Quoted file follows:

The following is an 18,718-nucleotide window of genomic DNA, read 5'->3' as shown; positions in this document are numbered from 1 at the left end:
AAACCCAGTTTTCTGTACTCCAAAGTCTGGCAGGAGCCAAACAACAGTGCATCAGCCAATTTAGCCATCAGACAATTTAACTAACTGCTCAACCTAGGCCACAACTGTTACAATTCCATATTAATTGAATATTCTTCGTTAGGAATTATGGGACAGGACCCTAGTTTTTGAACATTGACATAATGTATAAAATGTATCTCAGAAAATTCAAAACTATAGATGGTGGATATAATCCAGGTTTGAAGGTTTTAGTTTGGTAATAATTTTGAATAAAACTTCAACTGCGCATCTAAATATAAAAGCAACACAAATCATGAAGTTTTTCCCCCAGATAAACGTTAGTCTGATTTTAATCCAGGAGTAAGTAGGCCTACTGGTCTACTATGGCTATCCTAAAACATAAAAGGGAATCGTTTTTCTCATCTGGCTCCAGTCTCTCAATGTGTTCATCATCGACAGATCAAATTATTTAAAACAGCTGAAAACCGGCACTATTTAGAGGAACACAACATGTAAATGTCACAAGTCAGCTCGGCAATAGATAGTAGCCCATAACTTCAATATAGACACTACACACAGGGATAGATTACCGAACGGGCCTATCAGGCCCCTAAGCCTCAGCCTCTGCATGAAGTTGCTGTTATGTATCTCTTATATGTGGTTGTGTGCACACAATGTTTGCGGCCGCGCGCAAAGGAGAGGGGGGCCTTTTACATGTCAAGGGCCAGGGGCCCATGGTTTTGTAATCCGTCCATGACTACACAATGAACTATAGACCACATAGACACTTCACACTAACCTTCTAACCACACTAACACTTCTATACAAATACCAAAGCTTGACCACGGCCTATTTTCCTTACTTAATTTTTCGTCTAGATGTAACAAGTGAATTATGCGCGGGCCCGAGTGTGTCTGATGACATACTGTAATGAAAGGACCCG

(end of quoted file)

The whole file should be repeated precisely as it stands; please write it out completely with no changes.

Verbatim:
The following is an 18,718-nucleotide window of genomic DNA, read 5'->3' as shown; positions in this document are numbered from 1 at the left end:
AAACCCAGTTTTCTGTACTCCAAAGTCTGGCAGGAGCCAAACAACAGTGCATCAGCCAATTTAGCCATCAGACAATTTAACTAACTGCTCAACCTAGGCCACAACTGTTACAATTCCATATTAATTGAATATTCTTCGTTAGGAATTATGGGACAGGACCCTAGTTTTTGAACATTGACATAATGTATAAAATGTATCTCAGAAAATTCAAAACTATAGATGGTGGATATAATCCAGGTTTGAAGGTTTTAGTTTGGTAATAATTTTGAATAAAACTTCAACTGCGCATCTAAATATAAAAGCAACACAAATCATGAAGTTTTTCCCCCAGATAAACGTTAGTCTGATTTTAATCCAGGAGTAAGTAGGCCTACTGGTCTACTATGGCTATCCTAAAACATAAAAGGGAATCGTTTTTCTCATCTGGCTCCAGTCTCTCAATGTGTTCATCATCGACAGATCAAATTATTTAAAACAGCTGAAAACCGGCACTATTTAGAGGAACACAACATGTAAATGTCACAAGTCAGCTCGGCAATAGATAGTAGCCCATAACTTCAATATAGACACTACACACAGGGATAGATTACCGAACGGGCCTATCAGGCCCCTAAGCCTCAGCCTCTGCATGAAGTTGCTGTTATGTATCTCTTATATGTGGTTGTGTGCACACAATGTTTGCGGCCGCGCGCAAAGGAGAGGGGGGCCTTTTACATGTCAAGGGCCAGGGGCCCATGGTTTTGTAATCCGTCCATGACTACACAATGAACTATAGACCACATAGACACTTCACACTAACCTTCTAACCACACTAACACTTCTATACAAATACCAAAGCTTGACCACGGCCTATTTTCCTTACTTAATTTTTCGTCTAGATGTAACAAGTGAATTATGCGCGGGCCCGAGTGTGTCTGATGACATACTGTAATGAAAGGACCCG